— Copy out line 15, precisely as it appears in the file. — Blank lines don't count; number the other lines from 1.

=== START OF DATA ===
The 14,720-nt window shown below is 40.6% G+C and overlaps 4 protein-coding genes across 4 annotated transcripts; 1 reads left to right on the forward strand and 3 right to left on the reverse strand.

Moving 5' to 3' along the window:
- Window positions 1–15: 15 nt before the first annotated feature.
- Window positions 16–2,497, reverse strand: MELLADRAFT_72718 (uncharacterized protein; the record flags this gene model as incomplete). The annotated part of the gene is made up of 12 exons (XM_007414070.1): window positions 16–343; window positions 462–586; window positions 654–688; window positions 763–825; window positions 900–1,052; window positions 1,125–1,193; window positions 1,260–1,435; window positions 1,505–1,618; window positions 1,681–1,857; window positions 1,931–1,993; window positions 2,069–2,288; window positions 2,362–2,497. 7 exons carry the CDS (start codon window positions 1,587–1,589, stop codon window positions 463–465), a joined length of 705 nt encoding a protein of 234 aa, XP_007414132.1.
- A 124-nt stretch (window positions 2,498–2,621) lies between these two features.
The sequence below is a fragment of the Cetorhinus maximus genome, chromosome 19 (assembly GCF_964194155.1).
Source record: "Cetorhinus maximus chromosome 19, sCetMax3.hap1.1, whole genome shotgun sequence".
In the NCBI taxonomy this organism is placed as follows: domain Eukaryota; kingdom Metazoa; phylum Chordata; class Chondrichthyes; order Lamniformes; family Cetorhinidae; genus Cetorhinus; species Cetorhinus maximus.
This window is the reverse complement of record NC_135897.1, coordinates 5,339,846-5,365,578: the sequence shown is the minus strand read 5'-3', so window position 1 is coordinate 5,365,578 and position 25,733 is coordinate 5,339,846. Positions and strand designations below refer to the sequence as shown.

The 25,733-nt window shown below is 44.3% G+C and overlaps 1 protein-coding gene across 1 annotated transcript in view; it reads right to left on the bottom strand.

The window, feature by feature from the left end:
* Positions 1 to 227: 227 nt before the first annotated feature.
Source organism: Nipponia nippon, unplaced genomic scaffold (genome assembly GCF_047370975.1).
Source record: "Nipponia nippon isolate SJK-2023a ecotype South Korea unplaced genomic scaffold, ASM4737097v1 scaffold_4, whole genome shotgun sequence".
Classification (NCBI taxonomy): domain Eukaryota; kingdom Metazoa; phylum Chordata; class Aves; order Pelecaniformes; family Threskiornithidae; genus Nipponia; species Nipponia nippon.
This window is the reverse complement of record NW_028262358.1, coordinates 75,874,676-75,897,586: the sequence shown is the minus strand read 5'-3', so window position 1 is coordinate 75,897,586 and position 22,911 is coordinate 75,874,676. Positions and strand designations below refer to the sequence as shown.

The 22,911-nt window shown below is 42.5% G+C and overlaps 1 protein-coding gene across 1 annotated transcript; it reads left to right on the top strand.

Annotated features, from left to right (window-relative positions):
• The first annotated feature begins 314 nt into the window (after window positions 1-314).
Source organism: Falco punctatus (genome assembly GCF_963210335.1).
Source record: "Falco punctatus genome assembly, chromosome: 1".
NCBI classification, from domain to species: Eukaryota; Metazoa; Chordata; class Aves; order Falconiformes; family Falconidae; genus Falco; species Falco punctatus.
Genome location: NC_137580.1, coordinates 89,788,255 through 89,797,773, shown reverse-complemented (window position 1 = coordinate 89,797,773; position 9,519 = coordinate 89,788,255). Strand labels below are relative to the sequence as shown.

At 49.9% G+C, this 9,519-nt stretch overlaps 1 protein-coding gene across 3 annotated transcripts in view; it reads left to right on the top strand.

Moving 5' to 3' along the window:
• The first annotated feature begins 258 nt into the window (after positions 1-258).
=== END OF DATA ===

Classification (NCBI taxonomy): domain Eukaryota; kingdom Metazoa; phylum Chordata; class Aves; order Pelecaniformes; family Threskiornithidae; genus Nipponia; species Nipponia nippon.